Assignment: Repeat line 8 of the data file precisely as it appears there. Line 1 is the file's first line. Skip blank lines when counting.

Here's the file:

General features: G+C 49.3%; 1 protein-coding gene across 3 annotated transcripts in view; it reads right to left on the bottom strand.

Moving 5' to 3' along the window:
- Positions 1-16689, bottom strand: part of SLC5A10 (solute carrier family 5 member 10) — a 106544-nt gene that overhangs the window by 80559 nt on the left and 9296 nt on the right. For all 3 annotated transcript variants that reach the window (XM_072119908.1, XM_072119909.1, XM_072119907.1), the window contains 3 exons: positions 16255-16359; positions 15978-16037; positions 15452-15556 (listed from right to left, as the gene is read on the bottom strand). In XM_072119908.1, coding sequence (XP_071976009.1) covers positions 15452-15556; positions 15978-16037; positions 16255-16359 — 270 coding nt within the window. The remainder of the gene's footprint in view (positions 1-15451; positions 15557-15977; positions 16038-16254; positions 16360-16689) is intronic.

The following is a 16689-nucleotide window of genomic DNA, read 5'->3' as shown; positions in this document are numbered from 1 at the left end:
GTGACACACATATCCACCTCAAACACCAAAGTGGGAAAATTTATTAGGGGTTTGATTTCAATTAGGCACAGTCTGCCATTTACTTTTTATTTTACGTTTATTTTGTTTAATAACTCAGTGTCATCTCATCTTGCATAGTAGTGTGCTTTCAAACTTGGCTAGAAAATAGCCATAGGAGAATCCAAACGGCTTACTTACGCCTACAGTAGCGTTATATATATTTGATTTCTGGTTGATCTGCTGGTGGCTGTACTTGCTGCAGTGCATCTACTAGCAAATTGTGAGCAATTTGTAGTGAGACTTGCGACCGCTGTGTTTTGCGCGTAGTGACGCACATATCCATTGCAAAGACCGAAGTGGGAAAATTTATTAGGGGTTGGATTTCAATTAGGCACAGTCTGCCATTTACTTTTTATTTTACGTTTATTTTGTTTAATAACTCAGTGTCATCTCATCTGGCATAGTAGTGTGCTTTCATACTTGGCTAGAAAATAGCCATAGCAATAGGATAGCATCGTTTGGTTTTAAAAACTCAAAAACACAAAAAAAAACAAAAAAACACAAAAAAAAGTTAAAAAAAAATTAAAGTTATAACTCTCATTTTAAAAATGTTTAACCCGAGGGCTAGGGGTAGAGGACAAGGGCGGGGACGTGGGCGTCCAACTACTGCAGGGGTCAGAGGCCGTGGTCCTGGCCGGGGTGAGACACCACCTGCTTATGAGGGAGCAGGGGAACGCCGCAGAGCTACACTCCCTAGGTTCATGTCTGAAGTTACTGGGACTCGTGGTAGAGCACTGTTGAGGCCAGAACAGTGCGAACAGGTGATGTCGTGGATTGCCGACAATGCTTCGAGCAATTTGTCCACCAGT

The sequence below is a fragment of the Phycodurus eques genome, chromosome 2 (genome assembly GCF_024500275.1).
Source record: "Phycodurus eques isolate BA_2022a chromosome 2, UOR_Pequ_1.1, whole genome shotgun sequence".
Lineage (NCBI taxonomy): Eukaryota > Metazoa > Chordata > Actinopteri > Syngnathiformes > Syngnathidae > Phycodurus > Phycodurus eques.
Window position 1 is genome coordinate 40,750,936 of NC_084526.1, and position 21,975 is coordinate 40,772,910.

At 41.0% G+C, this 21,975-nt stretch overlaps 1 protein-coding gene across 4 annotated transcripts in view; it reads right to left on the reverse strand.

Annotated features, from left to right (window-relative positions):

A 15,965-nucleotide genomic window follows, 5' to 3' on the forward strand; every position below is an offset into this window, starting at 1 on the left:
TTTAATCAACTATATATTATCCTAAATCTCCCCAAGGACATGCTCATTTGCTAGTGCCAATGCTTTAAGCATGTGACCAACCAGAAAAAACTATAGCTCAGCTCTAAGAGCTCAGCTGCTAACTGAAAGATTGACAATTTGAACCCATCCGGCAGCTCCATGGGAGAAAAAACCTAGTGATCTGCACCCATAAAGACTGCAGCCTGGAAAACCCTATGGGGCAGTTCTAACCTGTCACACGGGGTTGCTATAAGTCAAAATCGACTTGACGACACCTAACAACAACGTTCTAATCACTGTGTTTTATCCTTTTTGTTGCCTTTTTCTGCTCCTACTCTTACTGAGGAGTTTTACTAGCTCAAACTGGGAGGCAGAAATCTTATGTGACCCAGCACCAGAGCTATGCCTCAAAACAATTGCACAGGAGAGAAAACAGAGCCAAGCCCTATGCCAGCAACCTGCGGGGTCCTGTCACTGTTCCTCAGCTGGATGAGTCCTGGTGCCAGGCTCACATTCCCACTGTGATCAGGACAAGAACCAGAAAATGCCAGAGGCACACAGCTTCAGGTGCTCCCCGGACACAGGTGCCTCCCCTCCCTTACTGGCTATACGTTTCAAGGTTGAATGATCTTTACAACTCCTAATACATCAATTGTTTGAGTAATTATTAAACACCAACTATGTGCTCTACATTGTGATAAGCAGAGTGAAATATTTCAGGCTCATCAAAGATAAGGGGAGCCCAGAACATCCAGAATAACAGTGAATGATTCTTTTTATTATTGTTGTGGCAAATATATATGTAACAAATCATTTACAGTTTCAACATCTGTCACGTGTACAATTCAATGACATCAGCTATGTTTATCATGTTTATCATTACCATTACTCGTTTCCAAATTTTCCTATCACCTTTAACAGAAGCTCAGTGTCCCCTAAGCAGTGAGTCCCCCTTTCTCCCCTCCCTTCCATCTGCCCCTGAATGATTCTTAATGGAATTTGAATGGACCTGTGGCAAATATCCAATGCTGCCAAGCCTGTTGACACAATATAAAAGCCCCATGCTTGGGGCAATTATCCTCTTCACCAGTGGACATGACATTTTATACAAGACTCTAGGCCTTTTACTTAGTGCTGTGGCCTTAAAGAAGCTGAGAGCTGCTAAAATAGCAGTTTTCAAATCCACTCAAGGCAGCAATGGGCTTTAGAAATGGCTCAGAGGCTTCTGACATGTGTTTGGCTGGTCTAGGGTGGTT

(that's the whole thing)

Lineage (NCBI taxonomy): Eukaryota > Metazoa > Chordata > Actinopteri > Syngnathiformes > Syngnathidae > Phycodurus > Phycodurus eques.